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After the ball is over

By Hans Westerbeek - posted Friday, 13 August 2010

The escalating corruption scandal engulfing Delhi's Commonwealth Games is deeply disappointing and yet all too familiar. Sadly, the wilful determination to stage large sporting events at huge cost to the public purse continues despite the evidence that it is extremely difficult to deliver lasting returns for host cities. If the dark shadow the allegations of kickbacks have cast on the event were not enough, Delhi's problems have been compounded because of poor planning.

The Games organisers have failed to grasp that what is left behind - the event legacy - is just as important as the event itself. As marquee sporting events the world over have discovered, more often than not what remains after the athletes have returned is an unwanted legacy - white elephant sporting facilities.

Elephants are protected, but white elephants are physical legacies that major sporting events cannot drive into extinction. The Sydney 2000 and Athens 2004 Olympic Games - where expensive and colossal facilities have been left to become ghost sites - are painful reminders that the planning of event legacies is a strategic exercise starting well before a successful bid. Only in 2010 is Sydney Olympic Park turning its fortunes around. This cannot be said about Athens or even Beijing. But it needs to be noted that these are just the physical infrastructure legacies. The heritage that sporting events can offer to local citizens is potentially much richer than bricks and mortar.


Planning for a legacy is a challenging long-term strategic process. One international event will not change the (Indian) landscape forever. On its website the Delhi Organising Committee says that "hosting a sporting event at a scale such as the Commonwealth Games is a matter of international prestige for the country, and is bound to boost brand India". So what is brand India? And how can the Games make a contribution to what is to be the key brand proposition of the country, and also of the city of Delhi? Commonwealth Games of moderate quality can potentially destroy whatever brand equity has been built. High quality organisation is expected, and falling short of the mark is punished with damage to reputation and goodwill. If terrorists' threats to attack international sporting events on Indian soil become a reality the human and brand damage could be immeasurable.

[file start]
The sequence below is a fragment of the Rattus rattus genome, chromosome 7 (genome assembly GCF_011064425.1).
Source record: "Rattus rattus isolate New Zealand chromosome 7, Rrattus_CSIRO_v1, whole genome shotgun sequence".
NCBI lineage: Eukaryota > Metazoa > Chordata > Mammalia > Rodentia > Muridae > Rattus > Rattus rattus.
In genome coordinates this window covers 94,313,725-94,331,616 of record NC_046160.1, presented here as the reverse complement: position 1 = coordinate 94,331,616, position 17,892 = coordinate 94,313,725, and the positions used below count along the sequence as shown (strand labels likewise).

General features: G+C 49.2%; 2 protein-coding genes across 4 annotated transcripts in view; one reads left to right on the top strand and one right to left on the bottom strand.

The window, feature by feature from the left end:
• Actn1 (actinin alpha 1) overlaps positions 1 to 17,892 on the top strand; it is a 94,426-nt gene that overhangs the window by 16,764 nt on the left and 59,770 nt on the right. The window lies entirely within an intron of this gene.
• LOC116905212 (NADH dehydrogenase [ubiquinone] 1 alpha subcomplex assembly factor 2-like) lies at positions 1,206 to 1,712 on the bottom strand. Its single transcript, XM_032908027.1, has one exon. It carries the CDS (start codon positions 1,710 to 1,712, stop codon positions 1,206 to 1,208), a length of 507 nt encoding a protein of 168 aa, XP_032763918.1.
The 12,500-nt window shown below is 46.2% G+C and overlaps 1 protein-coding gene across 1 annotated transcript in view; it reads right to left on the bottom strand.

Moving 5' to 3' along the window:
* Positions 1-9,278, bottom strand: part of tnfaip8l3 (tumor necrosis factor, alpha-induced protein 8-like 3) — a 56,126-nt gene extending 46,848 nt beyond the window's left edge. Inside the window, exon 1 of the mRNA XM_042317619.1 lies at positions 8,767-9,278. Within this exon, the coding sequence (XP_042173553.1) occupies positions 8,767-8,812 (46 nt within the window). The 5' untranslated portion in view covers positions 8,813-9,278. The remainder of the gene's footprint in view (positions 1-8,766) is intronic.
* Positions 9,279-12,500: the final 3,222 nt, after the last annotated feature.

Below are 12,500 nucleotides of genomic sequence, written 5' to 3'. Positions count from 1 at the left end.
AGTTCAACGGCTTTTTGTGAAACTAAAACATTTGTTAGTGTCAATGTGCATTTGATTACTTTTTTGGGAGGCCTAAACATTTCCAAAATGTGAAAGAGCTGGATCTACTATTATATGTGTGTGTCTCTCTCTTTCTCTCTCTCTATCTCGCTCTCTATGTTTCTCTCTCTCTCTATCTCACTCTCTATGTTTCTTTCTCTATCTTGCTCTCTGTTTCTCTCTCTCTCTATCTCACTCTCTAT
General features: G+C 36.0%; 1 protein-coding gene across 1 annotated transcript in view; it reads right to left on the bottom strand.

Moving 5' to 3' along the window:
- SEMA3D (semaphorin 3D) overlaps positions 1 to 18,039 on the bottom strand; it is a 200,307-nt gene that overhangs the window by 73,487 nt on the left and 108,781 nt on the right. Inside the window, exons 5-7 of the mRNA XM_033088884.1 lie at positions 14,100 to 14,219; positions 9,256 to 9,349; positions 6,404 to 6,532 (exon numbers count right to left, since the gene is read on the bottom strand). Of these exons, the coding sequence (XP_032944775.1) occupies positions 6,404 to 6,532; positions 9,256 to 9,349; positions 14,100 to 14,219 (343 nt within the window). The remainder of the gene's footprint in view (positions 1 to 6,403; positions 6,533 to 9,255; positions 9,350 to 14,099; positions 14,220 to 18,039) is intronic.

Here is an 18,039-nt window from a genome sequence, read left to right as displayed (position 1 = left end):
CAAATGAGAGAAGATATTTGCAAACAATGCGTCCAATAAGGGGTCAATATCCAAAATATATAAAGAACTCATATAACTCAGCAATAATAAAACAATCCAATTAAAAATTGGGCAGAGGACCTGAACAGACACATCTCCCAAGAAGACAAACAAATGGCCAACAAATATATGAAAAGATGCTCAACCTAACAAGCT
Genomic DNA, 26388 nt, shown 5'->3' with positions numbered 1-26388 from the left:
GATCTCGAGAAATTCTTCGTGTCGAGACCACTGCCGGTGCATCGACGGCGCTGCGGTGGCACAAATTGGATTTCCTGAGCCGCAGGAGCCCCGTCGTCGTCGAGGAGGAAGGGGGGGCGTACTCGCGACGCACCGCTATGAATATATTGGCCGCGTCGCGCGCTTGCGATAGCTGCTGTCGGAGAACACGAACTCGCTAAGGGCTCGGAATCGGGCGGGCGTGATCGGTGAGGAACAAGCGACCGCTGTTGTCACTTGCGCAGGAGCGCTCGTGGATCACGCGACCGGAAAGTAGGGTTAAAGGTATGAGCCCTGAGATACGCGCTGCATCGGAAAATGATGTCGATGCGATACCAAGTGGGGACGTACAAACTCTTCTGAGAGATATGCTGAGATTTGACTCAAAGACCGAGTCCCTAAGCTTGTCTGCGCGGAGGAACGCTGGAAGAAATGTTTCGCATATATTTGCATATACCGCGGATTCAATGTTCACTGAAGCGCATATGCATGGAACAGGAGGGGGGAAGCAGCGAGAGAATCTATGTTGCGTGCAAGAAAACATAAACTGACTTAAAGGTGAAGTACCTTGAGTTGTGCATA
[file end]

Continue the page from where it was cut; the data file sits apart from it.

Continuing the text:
It is easy to argue, as the website does, that "improved infrastructure and appearance of the host city, and global media exposure will serve to transform the image of the city". Unfortunately it takes a lot more than a few new buildings and a television camera to transform a city, especially when progress reports from Delhi reveal that all building projects remain behind schedule, and that monsoon rains have transformed the city into a mud pool, flooding the unfinished Games venues.

Without a pragmatic vision for a country, a region or a city, there cannot be a legacy plan for an event. Long-term urban and social planning for a destination needs to coincide with long-term planning of capacity building. Capacity means community sport infrastructure and professionally educated coaches and managers. Attracting and hosting a major sporting event is merely a small part of this process.

One event will never turn a country or a city around. Legacy planning involves drawing a roadmap towards destination prominence. Along this route - one travelled over time - there must be markers indicating the plan is on track. Does Delhi offer a unique position in competitive global city marketing and does the position offer a sustainable competitive advantage? Only once clear answers to these questions can be provided can the management of legacy planning start.

It has been said that the 1956 Melbourne Olympic Games were the start of the ascendance of Melbourne as the sporting capital of the world. The Melbourne Cricket Ground, even in those days seating about 100,000 people, was transformed into the Olympic Stadium and just across the road new facilities including the Olympic Pool were built. All this occurred in the heart of the city with direct access to an elaborate train and tram network.

Today Melbourne's sporting precinct includes the modernised MCG and Melbourne Park - home of the Australian Open - with venues seating more than 40,000 spectators. Add to this a range of other facilities throughout the city and we have a metropolis with an event infrastructure second to none.


Melbourne started by hosting an Olympic party in 1956, realising later that by hosting multiple parties the city could be transformed. The Victorian Government is well advanced in building one of the strongest event-city brands in the world. The question for the Games in Delhi is whether it can (or even should) replicate Melbourne's successful major events strategy.

The Commonwealth Games remain India's opportunity to make a positive and powerful statement to the world. A well-organised Games will elevate perceptions about India and Delhi. A poorly organised Games will achieve the opposite and create more damage than any Indian politician could have predicted.

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About the Author

Hans Westerbeek is Professor of Sport Business and Director of the Institute of Sport, Exercise and Active Living (ISEAL) at Victoria University.

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